It needs to be emphasized that we are promoting a different version of this tool than the scythe with which many Americans, Canadians and the folks from the British Isles are familiar.
Ashley – The 8-year-old mower with an old blade which she says is “too pretty to use, because the beautiful label would wear off”.
Nostalgia aside, in the traditions of those regions, it was generally accepted that “it took a man to run one” and a woman would indeed rarely mow with a scythe all morning.
On the other hand, in many countries of Continental Europe and the Near East, teenage – or even younger – girls and women right up to the last years of their life did use the scythe for serious mowing on a regular basis.
Their blades, as a rule, were considerably lighter in weight than the English or American counterparts and their snaths often, (though not always), better designed. Well-peened edges (explained later) were also more efficient than those shaped on a grindstone.
Blades of that weight – relative to their innate strength – will not, unfortunately, be made again. For that, we can thank “progress”, although the best of what is available today is potentially still suited to “mowing with ease”.
That potential is related to, and will be realized in direct proportion to how we improve:
The version of the scythe that we hope you will take some day into your hands, is one that literally an average 10 year old can use without straining unduly.
In the two photographs at right, a seven-year-old girl is mowing an 8-foot/2.5m wide “pass” nearly as clean as a lawnmower could. (In fact, many lawnmowers would plug up before they advanced a yard in this stand). While not impressively high, it is the late summer’s regrowth of an established and well manured pasture. Under the apparent overstory of lush dandelion leaves is a very dense sward of white clover and bluegrass. Notice also the amount of forage accumulating in the windrow.In addition to a suitably sharp blade, ergonomically designed snath and optimal slicing technique, the girl is using the style of movement which enables her to take advantage of the principle of weight velocity. By shifting her body sideways, without leaning forward, much of the strength required to propel the blade comes from her legs, rather than upper torso and arms.
Beginning the stroke
Finishing the stroke
This is not conventional. However, using one of the more traditional mowing styles, a person of this girl’s strength and weight (47 lbs/21 kg.) would get “worn out” before cutting an equal amount of grass.
Here the same little mower, now 8 years old, is mowing alongside her 11 year old sister.It is late May in the North, the grasses are young and tender – easy to cut. In fact, the little girl fell out of a tree three days prior to this picture being taken and cracked her wrist. (Note the cast on her left arm). She insisted on mowing and claimed no discomfort. The ergonomically shaped grips require very little squeezing, they just sort of hang in the hand.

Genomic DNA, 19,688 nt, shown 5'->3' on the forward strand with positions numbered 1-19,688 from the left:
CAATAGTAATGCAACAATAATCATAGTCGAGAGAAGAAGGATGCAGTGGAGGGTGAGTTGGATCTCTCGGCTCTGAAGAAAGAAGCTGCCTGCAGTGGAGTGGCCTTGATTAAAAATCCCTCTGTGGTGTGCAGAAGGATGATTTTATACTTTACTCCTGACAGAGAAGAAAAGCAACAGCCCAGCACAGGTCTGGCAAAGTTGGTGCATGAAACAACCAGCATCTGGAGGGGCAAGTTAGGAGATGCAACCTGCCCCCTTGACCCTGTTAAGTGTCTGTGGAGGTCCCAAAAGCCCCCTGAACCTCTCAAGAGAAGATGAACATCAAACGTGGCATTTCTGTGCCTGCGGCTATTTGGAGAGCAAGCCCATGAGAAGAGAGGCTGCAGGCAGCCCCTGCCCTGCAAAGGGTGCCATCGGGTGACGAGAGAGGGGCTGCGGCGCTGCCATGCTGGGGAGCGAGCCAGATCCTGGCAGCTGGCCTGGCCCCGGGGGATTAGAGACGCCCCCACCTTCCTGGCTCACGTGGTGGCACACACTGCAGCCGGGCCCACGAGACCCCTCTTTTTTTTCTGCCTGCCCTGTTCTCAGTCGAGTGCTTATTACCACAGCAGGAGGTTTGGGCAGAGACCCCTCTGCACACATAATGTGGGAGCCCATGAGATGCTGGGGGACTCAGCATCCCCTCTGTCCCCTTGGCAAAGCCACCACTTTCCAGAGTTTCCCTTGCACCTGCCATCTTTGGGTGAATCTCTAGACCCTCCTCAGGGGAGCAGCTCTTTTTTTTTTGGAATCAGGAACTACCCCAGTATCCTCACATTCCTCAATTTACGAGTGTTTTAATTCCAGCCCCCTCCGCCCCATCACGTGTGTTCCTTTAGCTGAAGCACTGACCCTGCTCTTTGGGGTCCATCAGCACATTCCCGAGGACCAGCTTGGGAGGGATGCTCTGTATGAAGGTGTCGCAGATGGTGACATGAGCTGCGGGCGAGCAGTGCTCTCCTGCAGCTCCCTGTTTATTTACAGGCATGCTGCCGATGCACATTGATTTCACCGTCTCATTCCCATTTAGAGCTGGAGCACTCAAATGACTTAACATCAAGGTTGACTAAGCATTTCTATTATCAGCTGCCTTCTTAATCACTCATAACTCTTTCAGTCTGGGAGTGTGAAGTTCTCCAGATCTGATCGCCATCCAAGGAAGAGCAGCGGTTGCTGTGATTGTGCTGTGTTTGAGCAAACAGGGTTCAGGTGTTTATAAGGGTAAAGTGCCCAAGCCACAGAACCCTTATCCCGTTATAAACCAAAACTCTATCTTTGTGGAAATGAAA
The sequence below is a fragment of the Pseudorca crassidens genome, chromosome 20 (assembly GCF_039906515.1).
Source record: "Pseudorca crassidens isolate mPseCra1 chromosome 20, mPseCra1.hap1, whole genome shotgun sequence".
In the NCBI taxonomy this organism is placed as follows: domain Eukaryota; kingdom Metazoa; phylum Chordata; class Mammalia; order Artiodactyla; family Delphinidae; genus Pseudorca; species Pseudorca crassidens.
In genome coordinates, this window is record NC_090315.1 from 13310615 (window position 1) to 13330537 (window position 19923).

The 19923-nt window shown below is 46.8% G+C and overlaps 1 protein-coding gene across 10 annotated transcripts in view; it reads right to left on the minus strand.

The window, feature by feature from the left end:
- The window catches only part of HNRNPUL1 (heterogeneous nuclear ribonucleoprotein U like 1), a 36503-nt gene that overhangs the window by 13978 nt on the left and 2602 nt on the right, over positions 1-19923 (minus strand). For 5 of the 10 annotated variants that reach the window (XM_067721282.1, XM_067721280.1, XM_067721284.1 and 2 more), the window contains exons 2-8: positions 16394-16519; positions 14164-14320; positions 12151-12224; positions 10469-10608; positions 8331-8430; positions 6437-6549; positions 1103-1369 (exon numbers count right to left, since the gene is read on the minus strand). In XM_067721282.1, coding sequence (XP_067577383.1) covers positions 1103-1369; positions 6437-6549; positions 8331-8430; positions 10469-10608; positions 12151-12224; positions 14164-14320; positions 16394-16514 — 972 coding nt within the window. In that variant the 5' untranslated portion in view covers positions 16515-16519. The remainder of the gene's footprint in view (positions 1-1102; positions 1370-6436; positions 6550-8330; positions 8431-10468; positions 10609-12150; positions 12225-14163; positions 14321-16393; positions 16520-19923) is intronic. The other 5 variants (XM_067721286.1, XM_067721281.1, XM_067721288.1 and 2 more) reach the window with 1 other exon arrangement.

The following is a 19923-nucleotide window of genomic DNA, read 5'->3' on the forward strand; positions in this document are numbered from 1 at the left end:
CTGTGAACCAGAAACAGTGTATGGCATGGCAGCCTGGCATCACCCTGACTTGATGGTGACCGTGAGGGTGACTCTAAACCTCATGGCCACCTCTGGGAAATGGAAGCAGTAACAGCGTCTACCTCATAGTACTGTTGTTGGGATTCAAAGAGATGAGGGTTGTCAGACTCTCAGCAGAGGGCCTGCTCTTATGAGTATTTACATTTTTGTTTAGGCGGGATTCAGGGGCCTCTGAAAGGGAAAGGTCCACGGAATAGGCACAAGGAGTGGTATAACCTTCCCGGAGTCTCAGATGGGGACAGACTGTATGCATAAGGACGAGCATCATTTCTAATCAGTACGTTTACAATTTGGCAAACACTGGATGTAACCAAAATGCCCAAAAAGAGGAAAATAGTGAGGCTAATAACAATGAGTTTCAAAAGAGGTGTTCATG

Here it is mid-June. This field’s growth is relatively scant, but the blooming plants are starting to put up a little resistance.
Photos at right are in late June. White clover is in full bloom. The fact that this is very fertile pasture (lst cut taken as hay, then rotationally grazed), make the mowing a more serious task. The stand is dense and beginning to “lay down” slightly. Notice the direction in which cutting proceeds – all mowers are making a gradual turn part way along the otherwise level field to take the wind- and rain-affected “lay” into account. (Mowing around and around the field is the way of the machines which cannot easily follow the “path of least resistance”.)
All of the photographs (to various degrees) illustrate the application of the legs as a power source, with the youngest mower exaggerating it somewhat. However, this enables her to cut a swath as wide as that cut by her older sister, sometimes wider. In all the above photographs both girls, but especially the younger one, seem to be cutting an unreasonably wide area, relative to their size, with each stroke. Many old mowers may even consider this some trick photography and would only believe it if they saw it “live”.
From 5 to 6 feet of a cut was expected, for instance, from a mature mower in Eastern Europe, 6 feet or so in America and up to 7 feet from the farmer in the Alps. The difference is related to the snath design and the style of movement.
In itself, the width of the swath is of course less relevant than the total area cut in a given time.
These girls would not break records in their class of the Alpine region’s style of competitive mowing which has now evolved into a very sprint-like discipline. The winners of the championships (using 125 cm. blades) shave 100 m2 of meadow in less than two minutes. It is very impressive to watch, though the mower’s comfort is not an issue.
The manner of movement portrayed in our photographs is more suited to a mowing marathon, not a sprint. As such it should be comfortable and also energy conserving. It is therefore desirable to distribute the applied force requirements as equally as possible over the whole body.
In a relatively narrow stroke the innate potential of the legs as a power source cannot be fully realized. The girls’ movement in the above photos does apply the legs fully and thereby shifts a significant portion of the strain from their shoulders and arms.
Equally important from the standpoint of energy conservation and general health benefits of mowing is the manner of breathing. Wider swaths encourage deeper breathing, timed in rhythm with the movement.
For more on the principles and practice of mowing, see Biomechanics and Hand Mowing.
Updated June 2007